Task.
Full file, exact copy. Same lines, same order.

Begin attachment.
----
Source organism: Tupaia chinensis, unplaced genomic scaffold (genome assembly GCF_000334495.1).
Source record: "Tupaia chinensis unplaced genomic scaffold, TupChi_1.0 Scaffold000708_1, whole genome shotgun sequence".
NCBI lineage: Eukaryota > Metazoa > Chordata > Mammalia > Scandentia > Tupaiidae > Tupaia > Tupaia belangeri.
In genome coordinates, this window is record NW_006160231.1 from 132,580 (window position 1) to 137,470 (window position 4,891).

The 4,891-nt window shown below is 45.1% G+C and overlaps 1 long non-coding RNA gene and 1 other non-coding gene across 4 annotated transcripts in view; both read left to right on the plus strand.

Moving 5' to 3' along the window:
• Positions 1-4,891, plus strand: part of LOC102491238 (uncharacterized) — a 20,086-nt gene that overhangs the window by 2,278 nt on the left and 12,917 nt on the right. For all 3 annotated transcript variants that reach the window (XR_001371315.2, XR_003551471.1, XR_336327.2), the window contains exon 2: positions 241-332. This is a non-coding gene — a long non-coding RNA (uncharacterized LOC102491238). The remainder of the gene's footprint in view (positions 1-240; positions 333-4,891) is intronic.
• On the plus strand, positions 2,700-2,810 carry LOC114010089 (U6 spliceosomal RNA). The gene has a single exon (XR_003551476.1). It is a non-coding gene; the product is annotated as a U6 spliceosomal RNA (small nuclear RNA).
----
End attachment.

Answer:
Source organism: Tupaia chinensis, unplaced genomic scaffold (genome assembly GCF_000334495.1).
Source record: "Tupaia chinensis unplaced genomic scaffold, TupChi_1.0 Scaffold000708_1, whole genome shotgun sequence".
NCBI lineage: Eukaryota > Metazoa > Chordata > Mammalia > Scandentia > Tupaiidae > Tupaia > Tupaia belangeri.
In genome coordinates, this window is record NW_006160231.1 from 132,580 (window position 1) to 137,470 (window position 4,891).

The 4,891-nt window shown below is 45.1% G+C and overlaps 1 long non-coding RNA gene and 1 other non-coding gene across 4 annotated transcripts in view; both read left to right on the plus strand.

Moving 5' to 3' along the window:
• Positions 1-4,891, plus strand: part of LOC102491238 (uncharacterized) — a 20,086-nt gene that overhangs the window by 2,278 nt on the left and 12,917 nt on the right. For all 3 annotated transcript variants that reach the window (XR_001371315.2, XR_003551471.1, XR_336327.2), the window contains exon 2: positions 241-332. This is a non-coding gene — a long non-coding RNA (uncharacterized LOC102491238). The remainder of the gene's footprint in view (positions 1-240; positions 333-4,891) is intronic.
• On the plus strand, positions 2,700-2,810 carry LOC114010089 (U6 spliceosomal RNA). The gene has a single exon (XR_003551476.1). It is a non-coding gene; the product is annotated as a U6 spliceosomal RNA (small nuclear RNA).